“Christopher Columbus”‘s wide appeal beyond the Grand Terrace can be measured by several means. Several bands — and record companies — recognized the tune’s potential. Within a five-month span of 1936, thirteen bands recorded the piece on ten different labels, including one each in Paris and London. Five of those recordings ranked among the best-selling records of 1936 (by Henderson, Andy Kirk, Benny Goodman, Teddy Wilson, and Louis “King” Garcia). The piece thereafter became the Henderson orchestra’s theme song, beginning and ending its radio sets from the Grand Terrace. Allen cites a 1937 article claiming that “thanks to ‘Christopher Columbus,’ he [Henderson] has commanded as high as $2,000 for one night.” The piece became an economic boon for Henderson in a more unexpected way. A Chicago mugger released Henderson upon realizing he had held up “the man what plays Christopher Columbus.”
Besides being the Grand Terrace’s finale and a hit record, “Christopher Columbus” also inspired new songs. Two spinoffs capitalized on its success. One was Horace Henderson’s call-and-response tune, “Chris and His Gang,” in which variations on the two countermelodies can be heard in dialogue, spiked with an apt, witty quotation from “Columbia, the Gem of the Ocean.” The other was Jimmy Mundy’s famous arrangement of Louis Prima’s “Sing, Sing, Sing,” into which the Goodman band incorporated an accelerated, minor-mode version of “Christopher Columbus” with yet a third countermelody laced in by Mundy. The arrangement, with Gene Krupa’s primal pounding and Jess Stacy’s elegant piano solo, proved to be a highlight of the 1938 Carnegie hall concert, and the piece became as closely associated with Goodman as anything he ever played.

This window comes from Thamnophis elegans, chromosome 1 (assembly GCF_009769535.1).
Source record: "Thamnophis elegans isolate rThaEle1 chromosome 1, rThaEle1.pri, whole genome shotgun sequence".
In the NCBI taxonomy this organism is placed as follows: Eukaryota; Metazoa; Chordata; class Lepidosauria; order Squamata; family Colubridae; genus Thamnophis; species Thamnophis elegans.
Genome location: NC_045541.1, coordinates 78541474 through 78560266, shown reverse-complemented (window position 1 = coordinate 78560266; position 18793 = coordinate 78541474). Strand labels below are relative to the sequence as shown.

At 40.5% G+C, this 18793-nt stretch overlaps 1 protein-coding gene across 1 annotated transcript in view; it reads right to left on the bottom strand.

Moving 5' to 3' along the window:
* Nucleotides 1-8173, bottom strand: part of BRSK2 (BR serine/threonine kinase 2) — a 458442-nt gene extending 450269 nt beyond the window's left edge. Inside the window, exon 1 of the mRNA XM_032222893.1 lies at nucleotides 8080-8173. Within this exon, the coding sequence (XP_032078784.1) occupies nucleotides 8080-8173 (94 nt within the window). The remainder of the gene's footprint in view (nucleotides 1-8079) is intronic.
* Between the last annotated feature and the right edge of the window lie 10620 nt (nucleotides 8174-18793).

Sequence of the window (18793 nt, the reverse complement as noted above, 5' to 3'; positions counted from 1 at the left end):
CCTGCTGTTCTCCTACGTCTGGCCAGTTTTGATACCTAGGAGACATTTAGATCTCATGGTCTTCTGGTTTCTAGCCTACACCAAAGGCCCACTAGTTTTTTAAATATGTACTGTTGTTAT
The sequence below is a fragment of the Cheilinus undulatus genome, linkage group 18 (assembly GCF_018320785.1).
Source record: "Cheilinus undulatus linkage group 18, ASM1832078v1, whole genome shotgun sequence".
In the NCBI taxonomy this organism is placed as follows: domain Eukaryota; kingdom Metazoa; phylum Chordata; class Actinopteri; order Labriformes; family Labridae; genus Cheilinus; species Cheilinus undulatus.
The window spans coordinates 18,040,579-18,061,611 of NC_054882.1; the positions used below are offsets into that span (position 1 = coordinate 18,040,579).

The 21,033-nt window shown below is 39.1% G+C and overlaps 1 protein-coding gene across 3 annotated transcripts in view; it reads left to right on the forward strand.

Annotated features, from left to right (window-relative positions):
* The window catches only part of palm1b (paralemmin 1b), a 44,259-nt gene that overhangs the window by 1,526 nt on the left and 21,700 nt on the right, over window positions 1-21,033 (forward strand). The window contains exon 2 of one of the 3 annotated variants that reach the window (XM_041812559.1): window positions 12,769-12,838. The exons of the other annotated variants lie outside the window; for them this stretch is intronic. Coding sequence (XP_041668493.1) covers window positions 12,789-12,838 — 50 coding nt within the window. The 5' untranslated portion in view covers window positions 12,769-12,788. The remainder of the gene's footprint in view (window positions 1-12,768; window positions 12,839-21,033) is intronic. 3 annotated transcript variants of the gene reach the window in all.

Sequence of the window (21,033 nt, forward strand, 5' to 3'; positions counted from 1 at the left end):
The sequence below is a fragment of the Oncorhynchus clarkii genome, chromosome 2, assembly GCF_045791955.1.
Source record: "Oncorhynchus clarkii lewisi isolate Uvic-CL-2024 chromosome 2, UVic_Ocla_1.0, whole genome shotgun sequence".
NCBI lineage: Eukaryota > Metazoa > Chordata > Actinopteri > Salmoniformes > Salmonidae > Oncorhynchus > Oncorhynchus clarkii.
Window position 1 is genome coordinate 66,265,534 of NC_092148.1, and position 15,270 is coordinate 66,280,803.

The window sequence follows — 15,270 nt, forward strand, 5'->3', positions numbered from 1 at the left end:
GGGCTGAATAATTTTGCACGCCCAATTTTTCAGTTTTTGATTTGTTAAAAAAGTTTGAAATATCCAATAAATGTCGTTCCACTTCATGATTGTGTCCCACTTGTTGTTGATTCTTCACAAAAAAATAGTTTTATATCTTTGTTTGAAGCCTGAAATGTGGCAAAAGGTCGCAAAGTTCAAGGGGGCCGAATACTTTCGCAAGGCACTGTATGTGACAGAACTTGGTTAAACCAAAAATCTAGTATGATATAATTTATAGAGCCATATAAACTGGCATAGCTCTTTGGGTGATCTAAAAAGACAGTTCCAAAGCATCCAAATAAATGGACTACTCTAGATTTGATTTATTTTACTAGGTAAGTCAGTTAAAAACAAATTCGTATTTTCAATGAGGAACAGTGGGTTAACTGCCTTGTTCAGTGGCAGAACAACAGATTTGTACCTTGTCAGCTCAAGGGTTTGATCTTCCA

The fortunes of “Christopher Columbus” could have paved the way for further success for Henderson’s band. Joe Thomas recalled that “Fletcher was hot. Everyone was asking for him. Duke came by one night and told him. Fletcher should have gone out on the road then, [but] by the time he got ready…somebody else had something big, and Fletcher couldn’t get started.” Eldridge disdained Henderson for sharing his book, including “Christopher Columbus,” with Goodman. “If it had been me Benny Goodman wouldn’t have been broadcasting the same book,” Eldridge said. “Don’t forget that Henderson didn’t spend as much time rehearsing the band as Benny did.”
“Christopher Columbus,” then, makes an apt musical symbol for Henderson’s career. The tune emerged from a collaboration of musicians whose specific individual contributions remain obscure. It became popular, linked to Fletcher Henderson’s name, for many years. Benny Goodman, by then the “King of Swing” for most of the American public (despite what the Grand Terrace show might have claimed), adopted it and gave it a more polished rendering in an arrangement credited to Fletcher, although Horace played a key role in putting the arrangement on paper. The tune’s success offered Fletcher Henderson an opening through which to sustain and magnify his band and bandleading career. But at a moment when, for the first time, Henderson had found dual success as an arranger and a bandleader, he failed to jump on the opportunity, held back by what appeared to many to be an inscrutable passivity. It forms a moment of fulfillment that became another focal point of frustration to those around him.
Excerpted from The Uncrowned King of Swing: Fletcher Henderson and Big Band Jazz
“Christopher Columbus” by Fletcher Henderson